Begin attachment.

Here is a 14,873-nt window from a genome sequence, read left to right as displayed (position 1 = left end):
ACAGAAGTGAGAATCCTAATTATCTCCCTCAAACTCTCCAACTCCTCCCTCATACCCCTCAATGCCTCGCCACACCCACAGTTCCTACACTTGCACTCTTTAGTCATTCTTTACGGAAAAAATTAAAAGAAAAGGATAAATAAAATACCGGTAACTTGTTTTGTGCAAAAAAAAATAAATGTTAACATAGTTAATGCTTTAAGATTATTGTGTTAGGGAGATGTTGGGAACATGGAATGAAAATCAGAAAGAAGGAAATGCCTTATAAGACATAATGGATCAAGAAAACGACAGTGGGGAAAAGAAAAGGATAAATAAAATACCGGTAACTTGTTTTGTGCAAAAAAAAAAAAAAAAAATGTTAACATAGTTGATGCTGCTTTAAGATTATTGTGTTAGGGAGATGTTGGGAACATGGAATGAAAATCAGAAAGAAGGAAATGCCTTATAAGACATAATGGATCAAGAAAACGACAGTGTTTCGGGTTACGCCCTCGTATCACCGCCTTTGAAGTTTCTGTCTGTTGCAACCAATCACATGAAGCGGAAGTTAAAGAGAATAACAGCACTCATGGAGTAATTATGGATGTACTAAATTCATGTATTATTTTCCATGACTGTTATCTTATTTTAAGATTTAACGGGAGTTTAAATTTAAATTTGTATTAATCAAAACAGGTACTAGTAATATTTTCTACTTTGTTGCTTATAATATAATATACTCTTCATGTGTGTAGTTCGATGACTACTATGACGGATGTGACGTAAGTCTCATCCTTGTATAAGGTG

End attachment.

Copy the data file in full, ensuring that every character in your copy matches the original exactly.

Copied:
Here is a 14,873-nt window from a genome sequence, read left to right as displayed (position 1 = left end):
ACAGAAGTGAGAATCCTAATTATCTCCCTCAAACTCTCCAACTCCTCCCTCATACCCCTCAATGCCTCGCCACACCCACAGTTCCTACACTTGCACTCTTTAGTCATTCTTTACGGAAAAAATTAAAAGAAAAGGATAAATAAAATACCGGTAACTTGTTTTGTGCAAAAAAAAATAAATGTTAACATAGTTAATGCTTTAAGATTATTGTGTTAGGGAGATGTTGGGAACATGGAATGAAAATCAGAAAGAAGGAAATGCCTTATAAGACATAATGGATCAAGAAAACGACAGTGGGGAAAAGAAAAGGATAAATAAAATACCGGTAACTTGTTTTGTGCAAAAAAAAAAAAAAAAAATGTTAACATAGTTGATGCTGCTTTAAGATTATTGTGTTAGGGAGATGTTGGGAACATGGAATGAAAATCAGAAAGAAGGAAATGCCTTATAAGACATAATGGATCAAGAAAACGACAGTGTTTCGGGTTACGCCCTCGTATCACCGCCTTTGAAGTTTCTGTCTGTTGCAACCAATCACATGAAGCGGAAGTTAAAGAGAATAACAGCACTCATGGAGTAATTATGGATGTACTAAATTCATGTATTATTTTCCATGACTGTTATCTTATTTTAAGATTTAACGGGAGTTTAAATTTAAATTTGTATTAATCAAAACAGGTACTAGTAATATTTTCTACTTTGTTGCTTATAATATAATATACTCTTCATGTGTGTAGTTCGATGACTACTATGACGGATGTGACGTAAGTCTCATCCTTGTATAAGGTG